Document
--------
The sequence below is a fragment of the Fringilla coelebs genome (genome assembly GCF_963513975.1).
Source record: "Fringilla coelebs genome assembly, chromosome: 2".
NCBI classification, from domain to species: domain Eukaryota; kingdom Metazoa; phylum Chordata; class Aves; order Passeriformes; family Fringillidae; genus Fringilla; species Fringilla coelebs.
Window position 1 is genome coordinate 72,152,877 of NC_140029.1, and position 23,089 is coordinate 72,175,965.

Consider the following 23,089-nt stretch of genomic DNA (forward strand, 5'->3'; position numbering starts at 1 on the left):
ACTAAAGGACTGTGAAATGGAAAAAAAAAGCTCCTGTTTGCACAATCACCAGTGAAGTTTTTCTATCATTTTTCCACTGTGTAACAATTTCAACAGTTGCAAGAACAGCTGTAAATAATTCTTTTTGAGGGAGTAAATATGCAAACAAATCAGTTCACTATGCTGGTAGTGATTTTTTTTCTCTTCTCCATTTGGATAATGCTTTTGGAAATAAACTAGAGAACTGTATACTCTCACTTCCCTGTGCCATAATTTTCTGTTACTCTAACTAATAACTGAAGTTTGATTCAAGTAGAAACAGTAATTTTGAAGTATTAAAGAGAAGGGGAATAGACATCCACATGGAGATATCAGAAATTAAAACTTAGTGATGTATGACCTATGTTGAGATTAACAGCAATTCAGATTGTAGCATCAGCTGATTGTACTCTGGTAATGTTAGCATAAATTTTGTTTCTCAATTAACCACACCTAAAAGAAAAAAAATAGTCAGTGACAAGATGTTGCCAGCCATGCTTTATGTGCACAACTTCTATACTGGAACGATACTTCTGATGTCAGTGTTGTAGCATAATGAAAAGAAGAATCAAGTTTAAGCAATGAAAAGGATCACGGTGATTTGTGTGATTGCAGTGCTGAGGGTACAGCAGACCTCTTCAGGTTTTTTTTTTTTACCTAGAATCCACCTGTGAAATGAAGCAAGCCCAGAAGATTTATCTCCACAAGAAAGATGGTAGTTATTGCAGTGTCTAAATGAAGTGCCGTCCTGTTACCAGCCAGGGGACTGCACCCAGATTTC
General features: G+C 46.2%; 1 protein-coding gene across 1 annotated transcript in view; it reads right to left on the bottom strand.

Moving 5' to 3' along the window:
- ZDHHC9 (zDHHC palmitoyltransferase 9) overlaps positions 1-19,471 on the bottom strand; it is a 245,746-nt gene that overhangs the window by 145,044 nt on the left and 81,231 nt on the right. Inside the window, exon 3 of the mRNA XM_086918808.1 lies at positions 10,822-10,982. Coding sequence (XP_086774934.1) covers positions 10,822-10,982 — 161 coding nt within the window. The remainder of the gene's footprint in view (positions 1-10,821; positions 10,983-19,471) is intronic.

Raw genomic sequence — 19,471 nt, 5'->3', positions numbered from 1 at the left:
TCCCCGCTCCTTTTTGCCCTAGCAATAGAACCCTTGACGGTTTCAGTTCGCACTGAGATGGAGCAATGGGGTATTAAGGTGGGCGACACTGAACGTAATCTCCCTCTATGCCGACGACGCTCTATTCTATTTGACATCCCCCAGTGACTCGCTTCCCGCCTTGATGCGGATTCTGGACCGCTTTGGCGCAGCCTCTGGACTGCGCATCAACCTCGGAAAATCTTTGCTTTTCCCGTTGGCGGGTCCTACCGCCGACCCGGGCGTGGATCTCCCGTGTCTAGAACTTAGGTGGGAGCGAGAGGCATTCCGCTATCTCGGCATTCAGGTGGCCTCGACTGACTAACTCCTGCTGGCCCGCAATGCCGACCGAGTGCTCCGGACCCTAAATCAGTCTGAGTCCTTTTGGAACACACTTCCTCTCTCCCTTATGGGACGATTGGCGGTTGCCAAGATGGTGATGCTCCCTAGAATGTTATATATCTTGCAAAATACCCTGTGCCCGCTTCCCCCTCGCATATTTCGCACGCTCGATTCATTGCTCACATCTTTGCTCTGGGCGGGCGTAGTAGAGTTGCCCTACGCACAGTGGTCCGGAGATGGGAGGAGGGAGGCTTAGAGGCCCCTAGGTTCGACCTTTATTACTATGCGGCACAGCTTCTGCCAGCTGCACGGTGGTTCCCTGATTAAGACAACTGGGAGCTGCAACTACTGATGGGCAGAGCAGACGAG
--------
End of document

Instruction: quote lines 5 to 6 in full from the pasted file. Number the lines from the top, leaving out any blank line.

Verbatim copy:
Consider the following 23,089-nt stretch of genomic DNA (forward strand, 5'->3'; position numbering starts at 1 on the left):
ACTAAAGGACTGTGAAATGGAAAAAAAAAGCTCCTGTTTGCACAATCACCAGTGAAGTTTTTCTATCATTTTTCCACTGTGTAACAATTTCAACAGTTGCAAGAACAGCTGTAAATAATTCTTTTTGAGGGAGTAAATATGCAAACAAATCAGTTCACTATGCTGGTAGTGATTTTTTTTCTCTTCTCCATTTGGATAATGCTTTTGGAAATAAACTAGAGAACTGTATACTCTCACTTCCCTGTGCCATAATTTTCTGTTACTCTAACTAATAACTGAAGTTTGATTCAAGTAGAAACAGTAATTTTGAAGTATTAAAGAGAAGGGGAATAGACATCCACATGGAGATATCAGAAATTAAAACTTAGTGATGTATGACCTATGTTGAGATTAACAGCAATTCAGATTGTAGCATCAGCTGATTGTACTCTGGTAATGTTAGCATAAATTTTGTTTCTCAATTAACCACACCTAAAAGAAAAAAAATAGTCAGTGACAAGATGTTGCCAGCCATGCTTTATGTGCACAACTTCTATACTGGAACGATACTTCTGATGTCAGTGTTGTAGCATAATGAAAAGAAGAATCAAGTTTAAGCAATGAAAAGGATCACGGTGATTTGTGTGATTGCAGTGCTGAGGGTACAGCAGACCTCTTCAGGTTTTTTTTTTTTACCTAGAATCCACCTGTGAAATGAAGCAAGCCCAGAAGATTTATCTCCACAAGAAAGATGGTAGTTATTGCAGTGTCTAAATGAAGTGCCGTCCTGTTACCAGCCAGGGGACTGCACCCAGATTTC